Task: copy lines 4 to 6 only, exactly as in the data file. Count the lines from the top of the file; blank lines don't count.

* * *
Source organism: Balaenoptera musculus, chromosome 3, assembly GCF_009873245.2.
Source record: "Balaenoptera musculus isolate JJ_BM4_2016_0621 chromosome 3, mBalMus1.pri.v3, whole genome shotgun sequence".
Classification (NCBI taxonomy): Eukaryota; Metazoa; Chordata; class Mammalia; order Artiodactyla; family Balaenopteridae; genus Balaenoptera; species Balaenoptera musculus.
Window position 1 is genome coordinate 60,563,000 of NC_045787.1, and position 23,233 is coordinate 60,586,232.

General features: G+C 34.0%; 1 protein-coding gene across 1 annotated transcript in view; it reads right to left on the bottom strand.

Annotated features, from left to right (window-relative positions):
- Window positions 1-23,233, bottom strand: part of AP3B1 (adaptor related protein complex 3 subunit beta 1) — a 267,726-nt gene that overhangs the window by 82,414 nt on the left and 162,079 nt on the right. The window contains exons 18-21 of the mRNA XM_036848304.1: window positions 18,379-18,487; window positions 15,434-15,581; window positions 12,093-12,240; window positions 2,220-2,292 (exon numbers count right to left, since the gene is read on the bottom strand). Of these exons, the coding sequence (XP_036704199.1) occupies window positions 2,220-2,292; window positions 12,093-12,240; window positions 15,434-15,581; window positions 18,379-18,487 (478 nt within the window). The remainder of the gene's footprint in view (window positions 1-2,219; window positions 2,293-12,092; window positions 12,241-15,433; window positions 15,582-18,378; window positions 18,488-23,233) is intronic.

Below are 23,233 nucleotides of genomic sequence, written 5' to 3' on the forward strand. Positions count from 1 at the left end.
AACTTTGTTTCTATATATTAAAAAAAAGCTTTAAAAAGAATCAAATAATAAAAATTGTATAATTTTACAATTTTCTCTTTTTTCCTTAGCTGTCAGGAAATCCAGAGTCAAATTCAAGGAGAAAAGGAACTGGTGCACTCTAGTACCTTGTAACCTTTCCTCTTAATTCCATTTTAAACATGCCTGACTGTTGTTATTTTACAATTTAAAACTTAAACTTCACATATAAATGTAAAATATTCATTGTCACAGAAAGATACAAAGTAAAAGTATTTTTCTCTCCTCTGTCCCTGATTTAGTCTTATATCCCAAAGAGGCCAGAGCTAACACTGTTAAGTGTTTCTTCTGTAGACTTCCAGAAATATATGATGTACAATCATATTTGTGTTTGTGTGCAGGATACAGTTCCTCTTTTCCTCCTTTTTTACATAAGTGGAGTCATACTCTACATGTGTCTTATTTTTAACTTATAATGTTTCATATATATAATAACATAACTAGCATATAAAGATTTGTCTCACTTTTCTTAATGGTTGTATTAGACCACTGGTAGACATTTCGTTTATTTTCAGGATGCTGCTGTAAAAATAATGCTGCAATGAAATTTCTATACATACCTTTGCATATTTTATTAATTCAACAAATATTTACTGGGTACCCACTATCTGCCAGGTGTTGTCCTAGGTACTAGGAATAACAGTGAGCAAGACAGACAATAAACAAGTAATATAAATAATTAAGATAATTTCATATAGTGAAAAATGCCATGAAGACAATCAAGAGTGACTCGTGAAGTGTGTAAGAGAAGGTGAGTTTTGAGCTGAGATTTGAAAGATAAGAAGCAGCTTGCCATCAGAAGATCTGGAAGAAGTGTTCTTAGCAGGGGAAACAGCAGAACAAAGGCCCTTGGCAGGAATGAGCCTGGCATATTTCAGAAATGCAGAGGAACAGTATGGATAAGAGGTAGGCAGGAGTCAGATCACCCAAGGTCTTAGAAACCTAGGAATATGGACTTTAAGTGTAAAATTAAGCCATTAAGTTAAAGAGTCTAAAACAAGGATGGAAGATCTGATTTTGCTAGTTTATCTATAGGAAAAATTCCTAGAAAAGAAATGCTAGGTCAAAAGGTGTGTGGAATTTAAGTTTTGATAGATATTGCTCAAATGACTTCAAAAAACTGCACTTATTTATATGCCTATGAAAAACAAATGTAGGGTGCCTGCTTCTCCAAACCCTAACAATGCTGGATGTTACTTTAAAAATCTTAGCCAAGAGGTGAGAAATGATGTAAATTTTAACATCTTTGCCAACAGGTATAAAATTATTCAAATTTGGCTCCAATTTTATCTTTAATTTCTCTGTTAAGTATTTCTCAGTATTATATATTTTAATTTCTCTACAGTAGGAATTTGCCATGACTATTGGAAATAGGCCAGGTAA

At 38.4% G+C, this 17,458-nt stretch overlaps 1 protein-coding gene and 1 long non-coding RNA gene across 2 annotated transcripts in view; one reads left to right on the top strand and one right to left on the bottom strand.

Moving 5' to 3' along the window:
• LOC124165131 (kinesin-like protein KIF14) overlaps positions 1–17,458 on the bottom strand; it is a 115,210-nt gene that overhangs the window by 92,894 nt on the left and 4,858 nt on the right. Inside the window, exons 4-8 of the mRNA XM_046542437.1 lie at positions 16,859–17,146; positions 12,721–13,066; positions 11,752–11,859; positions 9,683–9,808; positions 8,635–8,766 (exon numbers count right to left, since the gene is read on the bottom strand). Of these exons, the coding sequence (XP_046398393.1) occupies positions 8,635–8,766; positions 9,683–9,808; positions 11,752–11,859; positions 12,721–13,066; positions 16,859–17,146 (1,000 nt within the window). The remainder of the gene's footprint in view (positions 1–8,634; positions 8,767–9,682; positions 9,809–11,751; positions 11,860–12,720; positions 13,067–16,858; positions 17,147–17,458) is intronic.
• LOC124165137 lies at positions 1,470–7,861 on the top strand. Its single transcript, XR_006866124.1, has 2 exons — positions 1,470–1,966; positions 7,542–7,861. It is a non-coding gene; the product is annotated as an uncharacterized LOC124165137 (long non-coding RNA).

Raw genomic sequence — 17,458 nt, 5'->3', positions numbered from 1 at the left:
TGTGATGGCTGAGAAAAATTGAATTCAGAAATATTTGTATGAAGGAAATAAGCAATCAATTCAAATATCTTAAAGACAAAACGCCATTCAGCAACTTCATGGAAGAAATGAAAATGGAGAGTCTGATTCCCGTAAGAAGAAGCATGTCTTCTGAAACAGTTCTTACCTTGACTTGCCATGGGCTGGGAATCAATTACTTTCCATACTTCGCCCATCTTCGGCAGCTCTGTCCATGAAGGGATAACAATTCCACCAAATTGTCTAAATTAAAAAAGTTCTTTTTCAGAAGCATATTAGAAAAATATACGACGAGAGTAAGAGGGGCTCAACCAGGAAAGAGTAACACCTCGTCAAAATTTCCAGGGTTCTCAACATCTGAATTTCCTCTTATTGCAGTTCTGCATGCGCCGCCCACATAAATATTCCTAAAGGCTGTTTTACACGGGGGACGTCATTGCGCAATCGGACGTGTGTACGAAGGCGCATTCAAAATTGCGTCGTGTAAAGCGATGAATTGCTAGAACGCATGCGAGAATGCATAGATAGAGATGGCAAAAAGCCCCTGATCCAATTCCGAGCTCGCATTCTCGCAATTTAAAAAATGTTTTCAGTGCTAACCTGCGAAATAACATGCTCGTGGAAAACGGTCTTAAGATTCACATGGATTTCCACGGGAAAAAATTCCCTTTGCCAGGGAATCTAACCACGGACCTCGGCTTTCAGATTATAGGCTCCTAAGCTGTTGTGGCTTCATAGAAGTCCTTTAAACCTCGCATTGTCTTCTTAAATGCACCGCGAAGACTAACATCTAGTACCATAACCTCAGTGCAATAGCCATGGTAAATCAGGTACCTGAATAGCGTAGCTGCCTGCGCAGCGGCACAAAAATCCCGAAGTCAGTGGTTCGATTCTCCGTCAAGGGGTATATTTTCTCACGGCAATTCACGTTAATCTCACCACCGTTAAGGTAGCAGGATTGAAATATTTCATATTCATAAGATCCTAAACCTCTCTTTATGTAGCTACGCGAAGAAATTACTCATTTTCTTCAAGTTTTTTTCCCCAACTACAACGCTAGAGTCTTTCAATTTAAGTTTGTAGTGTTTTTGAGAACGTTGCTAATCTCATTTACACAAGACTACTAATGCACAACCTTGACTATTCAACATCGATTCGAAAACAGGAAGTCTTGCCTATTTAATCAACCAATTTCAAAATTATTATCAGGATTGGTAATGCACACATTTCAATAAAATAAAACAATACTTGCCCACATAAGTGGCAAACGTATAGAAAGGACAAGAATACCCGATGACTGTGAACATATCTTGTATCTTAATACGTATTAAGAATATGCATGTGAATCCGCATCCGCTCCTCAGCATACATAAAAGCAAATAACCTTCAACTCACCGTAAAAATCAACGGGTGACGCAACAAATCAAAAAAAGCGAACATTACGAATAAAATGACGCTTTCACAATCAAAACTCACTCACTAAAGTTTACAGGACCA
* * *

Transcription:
Window position 1 is genome coordinate 60,563,000 of NC_045787.1, and position 23,233 is coordinate 60,586,232.

General features: G+C 34.0%; 1 protein-coding gene across 1 annotated transcript in view; it reads right to left on the bottom strand.

Annotated features, from left to right (window-relative positions):